Knowing how to buy a classic car or motorbike from an auction is a desirable skill for the discerning enthusiast. While many of us dream of securing a bargain before a crowd of admiring punters, for most the experience is exciting and daunting in equal measure. It’s fair to say that it doesn’t always work out - browse motoring forums, and you’ll probably find enough auction house horror stories to put you off your breakfast.
Although it’s true that buying from an auction always carries an element of risk, there are a few simple steps you can take to help make sure you leave happy with your lot.
Decide your maximum price
It sounds simple, but it’s easy to get swept along in a fast-paced auction environment. By deciding how much you’re willing to pay for a vehicle ahead of time, you know when it’s time to back out. A good way of deciding your ‘max price’ is to research the final hammer price of similar vehicles, and of course factor in the cost of any work required.
Don’t be a stranger
Most auction houses welcome spectators, so why not head down to your local one ahead of time? Get familiar with the way it works – a bit of people-watching never goes a miss. It’s obviously much easier to view live online auctions whenever you like, but that won’t compare to attending in person.
Do your homework
First things first – do you know what you’re buying? If you’ve spotted something particularly special, make sure you know its authenticity before bidding. Don’t get stung by a sheep in wolf’s clothing, as replicas of rare models can be very convincing. It’s always wise to ensure that ‘RS Turbo’ didn’t start out life as a ‘1.3 Popular Plus’.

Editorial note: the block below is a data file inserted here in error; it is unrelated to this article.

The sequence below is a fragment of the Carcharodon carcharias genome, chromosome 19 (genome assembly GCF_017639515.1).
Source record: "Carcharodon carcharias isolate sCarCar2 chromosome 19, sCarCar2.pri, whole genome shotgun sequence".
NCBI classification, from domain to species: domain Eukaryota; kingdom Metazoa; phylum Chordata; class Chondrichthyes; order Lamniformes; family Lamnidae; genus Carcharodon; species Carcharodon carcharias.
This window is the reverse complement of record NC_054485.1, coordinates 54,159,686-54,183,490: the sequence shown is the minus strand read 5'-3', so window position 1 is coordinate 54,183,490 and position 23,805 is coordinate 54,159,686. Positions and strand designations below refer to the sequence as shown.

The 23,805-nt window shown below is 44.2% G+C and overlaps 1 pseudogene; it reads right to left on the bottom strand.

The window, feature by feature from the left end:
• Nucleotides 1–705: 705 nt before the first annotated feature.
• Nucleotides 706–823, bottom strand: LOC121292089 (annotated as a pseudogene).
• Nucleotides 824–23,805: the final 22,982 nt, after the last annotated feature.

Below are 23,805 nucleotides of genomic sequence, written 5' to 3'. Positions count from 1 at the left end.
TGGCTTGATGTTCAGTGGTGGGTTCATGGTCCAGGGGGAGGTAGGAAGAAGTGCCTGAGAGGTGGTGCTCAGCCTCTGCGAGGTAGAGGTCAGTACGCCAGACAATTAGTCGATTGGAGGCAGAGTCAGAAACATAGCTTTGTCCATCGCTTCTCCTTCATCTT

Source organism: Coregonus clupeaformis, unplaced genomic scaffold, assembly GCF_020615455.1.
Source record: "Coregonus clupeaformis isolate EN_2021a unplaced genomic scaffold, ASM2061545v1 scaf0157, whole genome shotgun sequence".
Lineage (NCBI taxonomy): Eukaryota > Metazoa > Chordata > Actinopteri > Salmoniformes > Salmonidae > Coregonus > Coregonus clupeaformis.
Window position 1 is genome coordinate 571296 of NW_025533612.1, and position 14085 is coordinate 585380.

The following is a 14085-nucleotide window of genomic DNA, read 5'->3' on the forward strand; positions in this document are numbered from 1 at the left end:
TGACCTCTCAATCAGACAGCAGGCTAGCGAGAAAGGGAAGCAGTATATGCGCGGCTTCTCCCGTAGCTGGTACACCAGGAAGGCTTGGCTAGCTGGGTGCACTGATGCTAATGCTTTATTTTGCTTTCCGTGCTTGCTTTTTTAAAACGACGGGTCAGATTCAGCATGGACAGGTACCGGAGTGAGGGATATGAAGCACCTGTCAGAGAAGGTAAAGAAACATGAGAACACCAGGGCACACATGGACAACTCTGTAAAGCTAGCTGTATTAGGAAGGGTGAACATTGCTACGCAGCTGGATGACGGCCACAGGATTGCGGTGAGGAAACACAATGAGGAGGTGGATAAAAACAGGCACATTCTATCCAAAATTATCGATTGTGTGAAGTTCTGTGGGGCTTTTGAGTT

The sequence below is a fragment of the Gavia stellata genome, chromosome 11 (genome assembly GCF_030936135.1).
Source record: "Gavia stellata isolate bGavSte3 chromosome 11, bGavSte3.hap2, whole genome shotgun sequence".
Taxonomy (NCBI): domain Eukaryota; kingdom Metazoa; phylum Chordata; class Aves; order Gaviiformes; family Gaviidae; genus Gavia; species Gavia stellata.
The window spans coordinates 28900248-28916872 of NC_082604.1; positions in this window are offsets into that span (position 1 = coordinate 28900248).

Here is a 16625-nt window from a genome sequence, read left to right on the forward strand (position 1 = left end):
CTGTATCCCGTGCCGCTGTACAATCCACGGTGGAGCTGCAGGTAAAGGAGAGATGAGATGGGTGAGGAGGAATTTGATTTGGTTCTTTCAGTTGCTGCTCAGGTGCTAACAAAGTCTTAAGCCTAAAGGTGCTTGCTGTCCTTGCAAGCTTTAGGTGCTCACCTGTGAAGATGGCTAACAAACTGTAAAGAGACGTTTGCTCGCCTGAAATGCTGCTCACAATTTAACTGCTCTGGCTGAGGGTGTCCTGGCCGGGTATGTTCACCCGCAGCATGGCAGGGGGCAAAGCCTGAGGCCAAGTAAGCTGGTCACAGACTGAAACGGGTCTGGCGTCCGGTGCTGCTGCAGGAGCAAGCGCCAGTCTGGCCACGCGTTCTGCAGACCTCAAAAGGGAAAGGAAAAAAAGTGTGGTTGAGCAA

Check it out
So, you’re certain the vehicle in question is a genuine example – now it’s time to make sure it’s a good one. Attending a live auction in person can be the best way to do this; there’s no shame in getting on your hands and knees for a good look underneath it. There’s also a range of useful tools at your fingertips. A standard HPI check is always worthwhile, and don’t forget you can also check the recent MOT history of vehicles online for free via the Government website.
At most auctions, the final price is also subject to additional fees. Usually either a fixed sum or a percentage of the final bid, this is worth bearing in mind as the bids are increasing. Work this out before you begin, and make sure you have the means to pay on the day. Your vehicle won’t be released until it’s paid for in full - you may also need to arrange transportation if it isn’t roadworthy.
Do you have any auction tips to share? We’d love to hear about your experiences - let us know in the comments…